D…Get out of your car, get on a bike, and join us. I won't complain when you also fail to pause at stop signs or red lights.

      2. Thousands of victims from cars

        Thousands of victims every year from cars running signs and lights. Zero from cyclists doing the same. 

  2. Thank goodness, we have a

    Thank goodness, we have a governor that as an excellent chance of losing the upcoming election, otherwise we would never receive any state grants. Four years ago, the governor made a deal with the state's unions, at the last minute, to gain their support. Pat Quinn is the kind of governor we need to spend tax dollars on himself.

    I hope the next governor will start spending our money on schools.

  3. Where the city funding coming from?

    I love how they keep on pretending they have money in the budget for these things – Wally has been stating he is going to cut 3% from all departments- so he can have money for things- its very interesting – how city government is operationing – it is quite out of control.

    The art center loan was quite interesting – were did they have an extra $500,000? I think the art center understood the mess here quickly and went after other funds. Wally clearly was telling telling them they had a very short time to pay – given he has cash flow problems!

    I wonder if Pat is going to give them the 30 million for the water tank? Who knows?


  4. Quinn was against it before he was for it

    Way back in April, Democrat Gov. Quinn DENIED a $3 million grant to expand Divvy to Oak Park and Evanston.

    So why now?

    It's an election year and he's trying to buy … um … get votes.

    Divvy posted an operating loss of $148,000 in 2013, most of it covered by the City of Chicago.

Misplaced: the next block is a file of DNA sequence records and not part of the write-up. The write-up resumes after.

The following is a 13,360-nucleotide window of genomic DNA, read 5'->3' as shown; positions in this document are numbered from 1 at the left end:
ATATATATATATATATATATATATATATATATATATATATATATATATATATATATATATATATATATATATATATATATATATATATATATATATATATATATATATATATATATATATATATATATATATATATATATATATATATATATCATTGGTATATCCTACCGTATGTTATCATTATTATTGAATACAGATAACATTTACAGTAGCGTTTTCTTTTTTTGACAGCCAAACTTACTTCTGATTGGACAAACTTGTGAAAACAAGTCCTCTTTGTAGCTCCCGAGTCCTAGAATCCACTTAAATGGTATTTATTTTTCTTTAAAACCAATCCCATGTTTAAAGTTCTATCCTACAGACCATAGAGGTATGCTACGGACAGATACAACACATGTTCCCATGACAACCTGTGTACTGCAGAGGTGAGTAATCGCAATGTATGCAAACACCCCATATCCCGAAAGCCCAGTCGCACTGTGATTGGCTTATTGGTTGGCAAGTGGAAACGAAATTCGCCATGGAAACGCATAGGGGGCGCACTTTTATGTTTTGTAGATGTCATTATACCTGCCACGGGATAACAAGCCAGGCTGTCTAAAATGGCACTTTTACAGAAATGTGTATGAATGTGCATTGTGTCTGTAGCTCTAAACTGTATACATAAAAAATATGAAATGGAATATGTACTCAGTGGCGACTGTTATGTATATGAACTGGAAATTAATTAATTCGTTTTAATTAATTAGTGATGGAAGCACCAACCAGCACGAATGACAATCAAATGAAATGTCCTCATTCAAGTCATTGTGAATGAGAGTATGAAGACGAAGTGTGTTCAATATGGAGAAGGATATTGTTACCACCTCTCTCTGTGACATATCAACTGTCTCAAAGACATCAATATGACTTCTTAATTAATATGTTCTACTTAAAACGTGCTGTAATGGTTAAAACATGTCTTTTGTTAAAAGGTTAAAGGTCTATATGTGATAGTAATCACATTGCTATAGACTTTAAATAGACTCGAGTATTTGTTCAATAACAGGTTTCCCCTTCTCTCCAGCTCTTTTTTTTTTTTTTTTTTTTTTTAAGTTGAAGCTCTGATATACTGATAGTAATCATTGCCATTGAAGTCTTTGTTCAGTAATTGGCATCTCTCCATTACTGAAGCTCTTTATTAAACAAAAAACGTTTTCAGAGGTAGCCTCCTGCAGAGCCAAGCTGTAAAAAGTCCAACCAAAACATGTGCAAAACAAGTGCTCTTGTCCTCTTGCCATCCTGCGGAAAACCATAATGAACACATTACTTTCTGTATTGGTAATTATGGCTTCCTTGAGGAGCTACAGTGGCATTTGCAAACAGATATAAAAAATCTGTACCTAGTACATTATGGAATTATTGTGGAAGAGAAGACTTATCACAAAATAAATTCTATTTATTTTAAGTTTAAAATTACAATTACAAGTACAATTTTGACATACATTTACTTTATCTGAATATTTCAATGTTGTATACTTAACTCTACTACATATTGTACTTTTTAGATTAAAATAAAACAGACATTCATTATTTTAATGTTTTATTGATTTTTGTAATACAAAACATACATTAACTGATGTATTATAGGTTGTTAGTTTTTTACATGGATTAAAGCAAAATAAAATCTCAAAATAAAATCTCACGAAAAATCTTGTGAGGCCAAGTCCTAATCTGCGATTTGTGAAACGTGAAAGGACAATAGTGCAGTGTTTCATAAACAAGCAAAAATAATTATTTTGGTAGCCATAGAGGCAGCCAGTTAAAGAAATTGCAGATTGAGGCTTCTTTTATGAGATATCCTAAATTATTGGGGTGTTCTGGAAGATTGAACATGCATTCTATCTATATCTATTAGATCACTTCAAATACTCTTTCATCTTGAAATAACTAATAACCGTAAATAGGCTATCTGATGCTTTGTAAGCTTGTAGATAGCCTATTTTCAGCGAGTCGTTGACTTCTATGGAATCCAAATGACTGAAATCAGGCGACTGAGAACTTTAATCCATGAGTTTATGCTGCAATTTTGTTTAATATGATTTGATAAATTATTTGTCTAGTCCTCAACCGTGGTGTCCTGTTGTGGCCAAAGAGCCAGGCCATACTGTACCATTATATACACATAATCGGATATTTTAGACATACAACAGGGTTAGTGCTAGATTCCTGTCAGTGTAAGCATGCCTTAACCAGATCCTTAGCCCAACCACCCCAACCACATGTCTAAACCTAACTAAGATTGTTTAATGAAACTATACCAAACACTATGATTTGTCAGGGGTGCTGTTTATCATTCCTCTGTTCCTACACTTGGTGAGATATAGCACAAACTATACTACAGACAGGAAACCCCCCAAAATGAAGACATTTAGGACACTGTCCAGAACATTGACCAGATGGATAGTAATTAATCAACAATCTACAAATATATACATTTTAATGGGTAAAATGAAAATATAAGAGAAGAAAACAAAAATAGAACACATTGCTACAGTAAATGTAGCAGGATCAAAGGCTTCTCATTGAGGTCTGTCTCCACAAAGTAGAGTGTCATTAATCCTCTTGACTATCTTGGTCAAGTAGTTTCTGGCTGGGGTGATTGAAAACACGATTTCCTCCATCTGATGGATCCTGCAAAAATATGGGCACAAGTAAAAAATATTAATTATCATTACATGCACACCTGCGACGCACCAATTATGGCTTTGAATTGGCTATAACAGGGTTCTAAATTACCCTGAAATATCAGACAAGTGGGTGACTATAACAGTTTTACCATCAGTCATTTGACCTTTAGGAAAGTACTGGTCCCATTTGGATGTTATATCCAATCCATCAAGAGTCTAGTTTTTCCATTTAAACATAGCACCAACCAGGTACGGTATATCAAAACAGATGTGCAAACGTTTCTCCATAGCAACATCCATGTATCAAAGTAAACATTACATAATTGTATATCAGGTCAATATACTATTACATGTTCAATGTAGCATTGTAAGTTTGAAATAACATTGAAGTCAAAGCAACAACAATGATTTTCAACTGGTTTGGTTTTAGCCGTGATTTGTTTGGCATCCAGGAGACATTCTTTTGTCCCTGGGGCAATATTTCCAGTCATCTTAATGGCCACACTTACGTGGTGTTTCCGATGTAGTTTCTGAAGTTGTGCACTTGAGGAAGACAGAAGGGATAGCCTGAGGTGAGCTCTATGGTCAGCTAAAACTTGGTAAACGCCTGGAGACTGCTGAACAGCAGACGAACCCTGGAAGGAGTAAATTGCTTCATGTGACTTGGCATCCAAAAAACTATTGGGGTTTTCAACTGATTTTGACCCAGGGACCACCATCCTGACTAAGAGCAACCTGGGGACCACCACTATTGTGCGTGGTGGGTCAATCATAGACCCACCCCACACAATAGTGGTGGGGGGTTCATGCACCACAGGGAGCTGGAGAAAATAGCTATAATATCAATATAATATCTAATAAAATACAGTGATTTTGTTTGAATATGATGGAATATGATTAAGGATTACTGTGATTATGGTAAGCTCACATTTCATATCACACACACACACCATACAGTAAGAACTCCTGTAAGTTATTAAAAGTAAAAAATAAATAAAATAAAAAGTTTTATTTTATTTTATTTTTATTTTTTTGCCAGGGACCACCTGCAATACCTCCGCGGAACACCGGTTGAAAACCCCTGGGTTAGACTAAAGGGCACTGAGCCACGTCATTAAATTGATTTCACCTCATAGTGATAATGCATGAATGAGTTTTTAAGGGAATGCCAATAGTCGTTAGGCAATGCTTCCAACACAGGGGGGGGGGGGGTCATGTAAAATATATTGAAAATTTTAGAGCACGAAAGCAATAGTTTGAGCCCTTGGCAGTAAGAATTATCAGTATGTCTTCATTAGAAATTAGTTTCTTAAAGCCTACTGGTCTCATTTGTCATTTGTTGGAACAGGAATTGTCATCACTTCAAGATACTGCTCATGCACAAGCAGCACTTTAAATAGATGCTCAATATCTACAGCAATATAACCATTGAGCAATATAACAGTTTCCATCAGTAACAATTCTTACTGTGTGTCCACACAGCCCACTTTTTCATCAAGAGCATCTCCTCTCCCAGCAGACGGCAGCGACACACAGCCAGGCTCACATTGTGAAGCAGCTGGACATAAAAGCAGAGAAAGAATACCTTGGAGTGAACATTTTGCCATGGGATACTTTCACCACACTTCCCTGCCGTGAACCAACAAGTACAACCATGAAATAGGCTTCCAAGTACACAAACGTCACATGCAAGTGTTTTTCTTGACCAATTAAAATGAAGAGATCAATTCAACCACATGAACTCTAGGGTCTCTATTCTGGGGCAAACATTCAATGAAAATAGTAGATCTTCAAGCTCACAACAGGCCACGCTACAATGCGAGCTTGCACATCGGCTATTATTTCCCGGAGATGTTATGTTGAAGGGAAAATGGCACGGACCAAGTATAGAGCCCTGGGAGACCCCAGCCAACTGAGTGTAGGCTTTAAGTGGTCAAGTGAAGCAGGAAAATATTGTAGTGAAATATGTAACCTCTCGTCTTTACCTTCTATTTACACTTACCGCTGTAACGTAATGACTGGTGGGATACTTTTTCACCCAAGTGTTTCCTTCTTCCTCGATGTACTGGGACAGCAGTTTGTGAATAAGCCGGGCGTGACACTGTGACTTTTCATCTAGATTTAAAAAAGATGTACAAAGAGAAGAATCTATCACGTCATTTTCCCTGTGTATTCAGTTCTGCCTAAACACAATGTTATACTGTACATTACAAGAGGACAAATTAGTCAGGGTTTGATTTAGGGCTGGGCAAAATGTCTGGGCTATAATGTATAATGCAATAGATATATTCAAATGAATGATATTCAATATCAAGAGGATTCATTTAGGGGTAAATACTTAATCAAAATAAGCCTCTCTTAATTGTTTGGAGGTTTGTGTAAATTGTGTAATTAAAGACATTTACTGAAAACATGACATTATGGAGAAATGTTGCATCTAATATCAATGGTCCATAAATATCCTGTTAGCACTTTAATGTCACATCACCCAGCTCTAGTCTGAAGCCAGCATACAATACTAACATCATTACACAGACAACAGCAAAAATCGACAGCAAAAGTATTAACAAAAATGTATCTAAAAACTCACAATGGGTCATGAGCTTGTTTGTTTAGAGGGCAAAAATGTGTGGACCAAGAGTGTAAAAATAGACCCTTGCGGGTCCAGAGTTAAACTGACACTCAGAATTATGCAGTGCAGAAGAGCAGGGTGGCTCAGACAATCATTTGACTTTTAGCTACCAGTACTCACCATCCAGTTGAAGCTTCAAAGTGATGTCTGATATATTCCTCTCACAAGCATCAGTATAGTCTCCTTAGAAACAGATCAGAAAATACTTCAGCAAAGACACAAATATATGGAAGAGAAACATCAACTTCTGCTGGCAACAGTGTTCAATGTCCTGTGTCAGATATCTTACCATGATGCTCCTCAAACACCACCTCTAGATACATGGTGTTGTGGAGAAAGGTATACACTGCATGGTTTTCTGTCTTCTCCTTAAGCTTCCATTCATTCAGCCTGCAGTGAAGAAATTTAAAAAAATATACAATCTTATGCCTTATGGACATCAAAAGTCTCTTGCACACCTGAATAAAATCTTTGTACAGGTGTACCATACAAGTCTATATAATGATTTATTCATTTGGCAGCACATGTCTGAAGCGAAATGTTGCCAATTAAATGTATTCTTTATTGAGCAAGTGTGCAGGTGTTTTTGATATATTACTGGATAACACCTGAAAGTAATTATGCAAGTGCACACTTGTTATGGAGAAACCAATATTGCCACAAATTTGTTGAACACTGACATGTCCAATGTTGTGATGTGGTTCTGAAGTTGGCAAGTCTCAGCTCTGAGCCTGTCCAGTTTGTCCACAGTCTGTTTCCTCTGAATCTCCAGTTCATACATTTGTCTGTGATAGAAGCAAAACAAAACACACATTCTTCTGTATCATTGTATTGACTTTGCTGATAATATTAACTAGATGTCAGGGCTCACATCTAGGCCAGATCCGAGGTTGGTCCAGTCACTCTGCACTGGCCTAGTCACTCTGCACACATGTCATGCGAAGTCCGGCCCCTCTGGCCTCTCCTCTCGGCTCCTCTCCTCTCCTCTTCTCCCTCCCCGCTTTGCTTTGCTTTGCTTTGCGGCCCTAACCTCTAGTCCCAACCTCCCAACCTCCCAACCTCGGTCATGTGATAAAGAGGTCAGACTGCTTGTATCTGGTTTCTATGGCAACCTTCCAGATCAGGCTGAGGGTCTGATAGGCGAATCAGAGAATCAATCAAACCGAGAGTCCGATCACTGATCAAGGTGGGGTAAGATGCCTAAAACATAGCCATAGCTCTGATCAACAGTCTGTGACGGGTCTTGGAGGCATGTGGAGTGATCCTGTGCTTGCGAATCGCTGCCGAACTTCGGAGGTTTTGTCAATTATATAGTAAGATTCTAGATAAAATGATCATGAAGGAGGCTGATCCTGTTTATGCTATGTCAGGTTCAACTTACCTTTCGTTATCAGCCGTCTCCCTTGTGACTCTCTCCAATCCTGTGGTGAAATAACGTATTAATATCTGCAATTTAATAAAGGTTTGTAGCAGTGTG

5. Divvy Bikes

    I wish they would take their "divvy" money somewhere else.  We need to remove the ridiculous bike lanes all over Evanston.  It is unfortunate that we have to wait until a biker – who fails to stop at an intersection –  is killed by a driver making a legal right hand turn.  Then Evanston will figure out that we don't need to be 'Bike City USA.'  We need to use our "matching funds" to pay our bills or improve our schools.  We don't have to accept every bone that some pandering politician throws our way. 

    1. I love the “more bikes” concept

      I love the "more bikes" concept. I also love electric cars, riding public transportation, etc. What scares the daylights out of me is exactly where could you ride your Divy bike in Evanston? You can't ride on Ridge without risking your life. You wouldn't dare right on Green Bay Road, or God forbid, on Chicago Avenue. You can't ride on sidewalks. The "commute" from Whole Foods to Nevins the NU campus is just a few blocks.

      I'm all for it, I just don't get where I would ride to and from?

      In the city, I use Divy to go from the train station to a mile away, and usually back, at the word day's end. But in Evanston? I'm not sure how Divy can be used? from Smiley's pub to the Lakefront? From Nevin's to World of Beer?